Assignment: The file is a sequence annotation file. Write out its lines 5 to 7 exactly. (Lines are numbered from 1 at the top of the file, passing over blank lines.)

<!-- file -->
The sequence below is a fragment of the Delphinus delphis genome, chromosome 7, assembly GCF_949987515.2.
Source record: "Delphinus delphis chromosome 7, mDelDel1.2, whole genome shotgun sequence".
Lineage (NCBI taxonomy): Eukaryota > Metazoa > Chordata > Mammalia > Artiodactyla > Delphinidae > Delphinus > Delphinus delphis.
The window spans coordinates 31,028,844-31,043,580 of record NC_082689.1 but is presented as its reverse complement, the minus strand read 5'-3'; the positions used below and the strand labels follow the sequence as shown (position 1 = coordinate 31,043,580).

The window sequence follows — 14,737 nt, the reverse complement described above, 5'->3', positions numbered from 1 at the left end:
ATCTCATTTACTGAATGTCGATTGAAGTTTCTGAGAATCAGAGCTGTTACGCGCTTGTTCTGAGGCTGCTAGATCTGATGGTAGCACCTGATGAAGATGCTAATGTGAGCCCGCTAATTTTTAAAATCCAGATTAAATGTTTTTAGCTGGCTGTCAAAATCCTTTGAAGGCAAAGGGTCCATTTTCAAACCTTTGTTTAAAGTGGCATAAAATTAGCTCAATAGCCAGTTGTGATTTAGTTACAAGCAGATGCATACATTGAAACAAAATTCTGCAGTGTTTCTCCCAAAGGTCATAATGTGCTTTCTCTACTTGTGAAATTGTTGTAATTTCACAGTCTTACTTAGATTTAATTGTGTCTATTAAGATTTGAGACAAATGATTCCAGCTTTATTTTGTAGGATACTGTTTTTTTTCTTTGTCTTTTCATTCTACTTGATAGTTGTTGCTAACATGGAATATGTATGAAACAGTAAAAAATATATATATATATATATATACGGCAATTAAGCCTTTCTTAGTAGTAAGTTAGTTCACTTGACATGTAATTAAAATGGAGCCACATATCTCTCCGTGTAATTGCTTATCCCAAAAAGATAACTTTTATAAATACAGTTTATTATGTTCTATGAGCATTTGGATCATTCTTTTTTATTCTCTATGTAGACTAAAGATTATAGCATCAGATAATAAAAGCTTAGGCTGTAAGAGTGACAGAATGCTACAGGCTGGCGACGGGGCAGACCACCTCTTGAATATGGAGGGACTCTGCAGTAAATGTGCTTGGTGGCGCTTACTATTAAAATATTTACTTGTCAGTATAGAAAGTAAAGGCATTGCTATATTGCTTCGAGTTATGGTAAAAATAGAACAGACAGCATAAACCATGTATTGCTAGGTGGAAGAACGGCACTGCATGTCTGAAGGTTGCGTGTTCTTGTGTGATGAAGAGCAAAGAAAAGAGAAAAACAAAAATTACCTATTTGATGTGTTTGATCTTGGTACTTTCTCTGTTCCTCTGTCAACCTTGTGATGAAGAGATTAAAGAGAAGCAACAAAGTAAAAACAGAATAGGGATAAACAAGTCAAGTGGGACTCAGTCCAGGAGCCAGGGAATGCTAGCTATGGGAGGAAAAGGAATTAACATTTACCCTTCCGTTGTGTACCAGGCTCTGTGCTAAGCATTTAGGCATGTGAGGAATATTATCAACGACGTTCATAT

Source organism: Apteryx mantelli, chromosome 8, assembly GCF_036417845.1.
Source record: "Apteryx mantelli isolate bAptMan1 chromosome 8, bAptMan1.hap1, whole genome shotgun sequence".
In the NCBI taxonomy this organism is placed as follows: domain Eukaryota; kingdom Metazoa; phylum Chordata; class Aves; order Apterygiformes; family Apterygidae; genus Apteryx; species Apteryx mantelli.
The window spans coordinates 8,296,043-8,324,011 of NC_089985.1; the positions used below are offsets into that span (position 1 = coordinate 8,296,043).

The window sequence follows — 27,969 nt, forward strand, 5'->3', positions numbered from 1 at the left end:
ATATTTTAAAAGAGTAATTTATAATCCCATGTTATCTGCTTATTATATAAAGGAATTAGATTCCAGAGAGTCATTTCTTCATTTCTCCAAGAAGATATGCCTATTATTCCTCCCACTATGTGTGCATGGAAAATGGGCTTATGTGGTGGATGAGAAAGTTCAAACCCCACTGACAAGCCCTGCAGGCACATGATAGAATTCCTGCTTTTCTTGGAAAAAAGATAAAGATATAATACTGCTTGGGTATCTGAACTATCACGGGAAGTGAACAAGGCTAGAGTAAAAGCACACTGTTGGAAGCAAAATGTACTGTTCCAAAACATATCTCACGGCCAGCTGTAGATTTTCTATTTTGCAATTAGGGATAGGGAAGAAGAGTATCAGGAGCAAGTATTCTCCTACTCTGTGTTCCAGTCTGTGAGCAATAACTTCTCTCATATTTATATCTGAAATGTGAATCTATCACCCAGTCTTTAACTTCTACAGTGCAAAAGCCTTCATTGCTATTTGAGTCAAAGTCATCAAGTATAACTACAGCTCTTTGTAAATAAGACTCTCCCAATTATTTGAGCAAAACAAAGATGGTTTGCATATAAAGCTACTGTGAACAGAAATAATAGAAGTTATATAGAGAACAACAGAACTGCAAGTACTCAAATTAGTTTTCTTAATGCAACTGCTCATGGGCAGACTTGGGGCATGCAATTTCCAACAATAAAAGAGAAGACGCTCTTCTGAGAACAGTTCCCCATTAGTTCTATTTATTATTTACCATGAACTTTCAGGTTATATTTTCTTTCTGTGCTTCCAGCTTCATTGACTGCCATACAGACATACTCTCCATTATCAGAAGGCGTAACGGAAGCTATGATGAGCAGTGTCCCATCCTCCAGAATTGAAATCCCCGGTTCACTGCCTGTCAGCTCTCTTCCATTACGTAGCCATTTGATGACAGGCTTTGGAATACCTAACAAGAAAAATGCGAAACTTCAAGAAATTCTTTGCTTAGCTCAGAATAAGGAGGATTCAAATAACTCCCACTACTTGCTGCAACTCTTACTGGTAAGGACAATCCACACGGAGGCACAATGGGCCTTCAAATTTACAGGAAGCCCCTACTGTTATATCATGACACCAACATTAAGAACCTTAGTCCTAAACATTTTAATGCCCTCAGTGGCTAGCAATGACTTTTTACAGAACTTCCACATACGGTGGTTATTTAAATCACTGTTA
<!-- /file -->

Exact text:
The window sequence follows — 14,737 nt, the reverse complement described above, 5'->3', positions numbered from 1 at the left end:
ATCTCATTTACTGAATGTCGATTGAAGTTTCTGAGAATCAGAGCTGTTACGCGCTTGTTCTGAGGCTGCTAGATCTGATGGTAGCACCTGATGAAGATGCTAATGTGAGCCCGCTAATTTTTAAAATCCAGATTAAATGTTTTTAGCTGGCTGTCAAAATCCTTTGAAGGCAAAGGGTCCATTTTCAAACCTTTGTTTAAAGTGGCATAAAATTAGCTCAATAGCCAGTTGTGATTTAGTTACAAGCAGATGCATACATTGAAACAAAATTCTGCAGTGTTTCTCCCAAAGGTCATAATGTGCTTTCTCTACTTGTGAAATTGTTGTAATTTCACAGTCTTACTTAGATTTAATTGTGTCTATTAAGATTTGAGACAAATGATTCCAGCTTTATTTTGTAGGATACTGTTTTTTTTCTTTGTCTTTTCATTCTACTTGATAGTTGTTGCTAACATGGAATATGTATGAAACAGTAAAAAATATATATATATATATATATACGGCAATTAAGCCTTTCTTAGTAGTAAGTTAGTTCACTTGACATGTAATTAAAATGGAGCCACATATCTCTCCGTGTAATTGCTTATCCCAAAAAGATAACTTTTATAAATACAGTTTATTATGTTCTATGAGCATTTGGATCATTCTTTTTTATTCTCTATGTAGACTAAAGATTATAGCATCAGATAATAAAAGCTTAGGCTGTAAGAGTGACAGAATGCTACAGGCTGGCGACGGGGCAGACCACCTCTTGAATATGGAGGGACTCTGCAGTAAATGTGCTTGGTGGCGCTTACTATTAAAATATTTACTTGTCAGTATAGAAAGTAAAGGCATTGCTATATTGCTTCGAGTTATGGTAAAAATAGAACAGACAGCATAAACCATGTATTGCTAGGTGGAAGAACGGCACTGCATGTCTGAAGGTTGCGTGTTCTTGTGTGATGAAGAGCAAAGAAAAGAGAAAAACAAAAATTACCTATTTGATGTGTTTGATCTTGGTACTTTCTCTGTTCCTCTGTCAACCTTGTGATGAAGAGATTAAAGAGAAGCAACAAAGTAAAAACAGAATAGGGATAAACAAGTCAAGTGGGACTCAGTCCAGGAGCCAGGGAATGCTAGCTATGGGAGGAAAAGGAATTAACATTTACCCTTCCGTTGTGTACCAGGCTCTGTGCTAAGCATTTAGGCATGTGAGGAATATTATCAACGACGTTCATAT

Source organism: Apteryx mantelli, chromosome 8, assembly GCF_036417845.1.